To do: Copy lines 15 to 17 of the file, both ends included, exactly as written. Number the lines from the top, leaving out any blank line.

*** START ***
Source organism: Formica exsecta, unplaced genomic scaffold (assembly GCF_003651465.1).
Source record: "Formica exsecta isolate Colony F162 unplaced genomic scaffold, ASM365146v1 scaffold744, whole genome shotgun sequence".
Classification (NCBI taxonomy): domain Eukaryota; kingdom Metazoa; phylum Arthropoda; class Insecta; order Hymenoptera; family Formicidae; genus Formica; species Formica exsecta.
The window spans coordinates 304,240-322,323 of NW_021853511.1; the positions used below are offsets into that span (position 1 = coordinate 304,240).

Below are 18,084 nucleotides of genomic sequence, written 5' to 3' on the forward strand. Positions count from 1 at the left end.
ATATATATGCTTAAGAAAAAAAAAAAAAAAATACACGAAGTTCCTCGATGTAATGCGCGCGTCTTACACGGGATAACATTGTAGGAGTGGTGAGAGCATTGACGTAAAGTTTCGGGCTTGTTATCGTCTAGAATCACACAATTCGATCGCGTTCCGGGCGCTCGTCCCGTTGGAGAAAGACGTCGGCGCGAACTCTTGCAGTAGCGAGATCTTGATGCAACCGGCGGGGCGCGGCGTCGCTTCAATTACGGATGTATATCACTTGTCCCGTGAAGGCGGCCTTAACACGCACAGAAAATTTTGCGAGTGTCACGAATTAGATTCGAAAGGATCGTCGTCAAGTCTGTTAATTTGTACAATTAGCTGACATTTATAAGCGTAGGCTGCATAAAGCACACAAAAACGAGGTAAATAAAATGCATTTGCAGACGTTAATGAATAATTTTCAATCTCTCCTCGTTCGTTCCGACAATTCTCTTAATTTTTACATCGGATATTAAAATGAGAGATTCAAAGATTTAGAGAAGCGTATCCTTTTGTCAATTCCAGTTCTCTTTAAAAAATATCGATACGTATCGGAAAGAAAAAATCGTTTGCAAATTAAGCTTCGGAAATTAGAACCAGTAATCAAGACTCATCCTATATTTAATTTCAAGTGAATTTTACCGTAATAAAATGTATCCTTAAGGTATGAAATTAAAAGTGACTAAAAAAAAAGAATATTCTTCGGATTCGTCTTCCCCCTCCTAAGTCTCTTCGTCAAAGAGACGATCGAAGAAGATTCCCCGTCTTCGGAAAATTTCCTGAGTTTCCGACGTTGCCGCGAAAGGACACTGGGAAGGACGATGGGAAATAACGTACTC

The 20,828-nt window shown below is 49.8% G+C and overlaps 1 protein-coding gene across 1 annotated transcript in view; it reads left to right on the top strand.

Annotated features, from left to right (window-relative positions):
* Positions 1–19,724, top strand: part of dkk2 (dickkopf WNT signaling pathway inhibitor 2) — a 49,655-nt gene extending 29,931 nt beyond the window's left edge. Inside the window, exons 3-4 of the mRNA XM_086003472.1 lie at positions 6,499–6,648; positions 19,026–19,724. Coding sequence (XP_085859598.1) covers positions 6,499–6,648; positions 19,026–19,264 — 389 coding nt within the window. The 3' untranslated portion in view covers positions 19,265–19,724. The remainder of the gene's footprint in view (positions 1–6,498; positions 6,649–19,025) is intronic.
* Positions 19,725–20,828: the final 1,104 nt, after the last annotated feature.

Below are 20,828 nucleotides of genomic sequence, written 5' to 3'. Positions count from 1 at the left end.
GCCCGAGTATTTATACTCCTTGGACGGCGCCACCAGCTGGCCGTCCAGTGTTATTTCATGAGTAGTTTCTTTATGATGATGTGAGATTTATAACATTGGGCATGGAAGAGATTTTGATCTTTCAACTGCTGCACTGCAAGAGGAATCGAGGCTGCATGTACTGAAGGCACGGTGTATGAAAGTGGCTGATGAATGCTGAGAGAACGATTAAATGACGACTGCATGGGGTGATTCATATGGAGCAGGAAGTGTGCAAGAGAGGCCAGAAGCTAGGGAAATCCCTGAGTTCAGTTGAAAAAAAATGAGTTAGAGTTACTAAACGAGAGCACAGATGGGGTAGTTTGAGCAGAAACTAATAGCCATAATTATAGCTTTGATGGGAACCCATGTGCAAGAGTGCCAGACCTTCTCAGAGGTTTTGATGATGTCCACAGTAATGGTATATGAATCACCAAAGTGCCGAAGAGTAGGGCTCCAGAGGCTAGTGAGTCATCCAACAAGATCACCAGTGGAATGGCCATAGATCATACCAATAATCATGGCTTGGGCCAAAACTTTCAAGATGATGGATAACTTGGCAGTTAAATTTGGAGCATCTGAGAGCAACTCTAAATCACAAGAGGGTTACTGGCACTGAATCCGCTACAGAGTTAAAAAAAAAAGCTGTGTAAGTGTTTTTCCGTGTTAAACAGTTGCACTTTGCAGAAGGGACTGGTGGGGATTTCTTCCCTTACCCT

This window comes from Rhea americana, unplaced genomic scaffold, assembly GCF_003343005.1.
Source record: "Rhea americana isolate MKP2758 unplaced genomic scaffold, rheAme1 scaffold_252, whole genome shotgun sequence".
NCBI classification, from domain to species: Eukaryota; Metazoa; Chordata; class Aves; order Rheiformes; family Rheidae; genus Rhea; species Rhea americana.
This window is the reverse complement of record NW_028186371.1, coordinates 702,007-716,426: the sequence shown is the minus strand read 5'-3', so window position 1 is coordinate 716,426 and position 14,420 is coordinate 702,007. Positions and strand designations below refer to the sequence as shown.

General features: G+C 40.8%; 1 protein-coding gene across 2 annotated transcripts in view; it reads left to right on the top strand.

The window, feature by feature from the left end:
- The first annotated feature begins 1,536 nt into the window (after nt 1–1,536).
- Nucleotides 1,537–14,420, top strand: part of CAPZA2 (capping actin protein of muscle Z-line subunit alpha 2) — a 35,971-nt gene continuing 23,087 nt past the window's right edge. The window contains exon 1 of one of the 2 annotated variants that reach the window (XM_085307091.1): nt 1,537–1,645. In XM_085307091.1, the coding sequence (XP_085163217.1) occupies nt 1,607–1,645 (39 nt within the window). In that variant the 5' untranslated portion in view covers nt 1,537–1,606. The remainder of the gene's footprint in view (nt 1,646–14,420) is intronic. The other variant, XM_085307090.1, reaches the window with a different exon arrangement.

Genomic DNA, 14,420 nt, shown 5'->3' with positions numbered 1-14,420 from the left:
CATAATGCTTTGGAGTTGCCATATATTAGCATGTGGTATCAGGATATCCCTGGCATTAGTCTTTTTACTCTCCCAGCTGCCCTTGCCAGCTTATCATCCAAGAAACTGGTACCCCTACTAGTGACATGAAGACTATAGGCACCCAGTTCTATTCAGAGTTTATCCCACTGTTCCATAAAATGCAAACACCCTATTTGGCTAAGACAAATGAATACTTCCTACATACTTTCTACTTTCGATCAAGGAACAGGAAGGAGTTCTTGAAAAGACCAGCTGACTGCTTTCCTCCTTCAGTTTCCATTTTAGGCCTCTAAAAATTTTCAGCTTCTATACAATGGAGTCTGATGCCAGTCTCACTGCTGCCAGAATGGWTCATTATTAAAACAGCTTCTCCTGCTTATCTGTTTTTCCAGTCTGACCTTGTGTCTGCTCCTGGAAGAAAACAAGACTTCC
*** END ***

NCBI classification, from domain to species: Eukaryota; Metazoa; Chordata; class Aves; order Rheiformes; family Rheidae; genus Rhea; species Rhea americana.
This window is the reverse complement of record NW_028186371.1, coordinates 702,007-716,426: the sequence shown is the minus strand read 5'-3', so window position 1 is coordinate 716,426 and position 14,420 is coordinate 702,007. Positions and strand designations below refer to the sequence as shown.

General features: G+C 40.8%; 1 protein-coding gene across 2 annotated transcripts in view; it reads left to right on the top strand.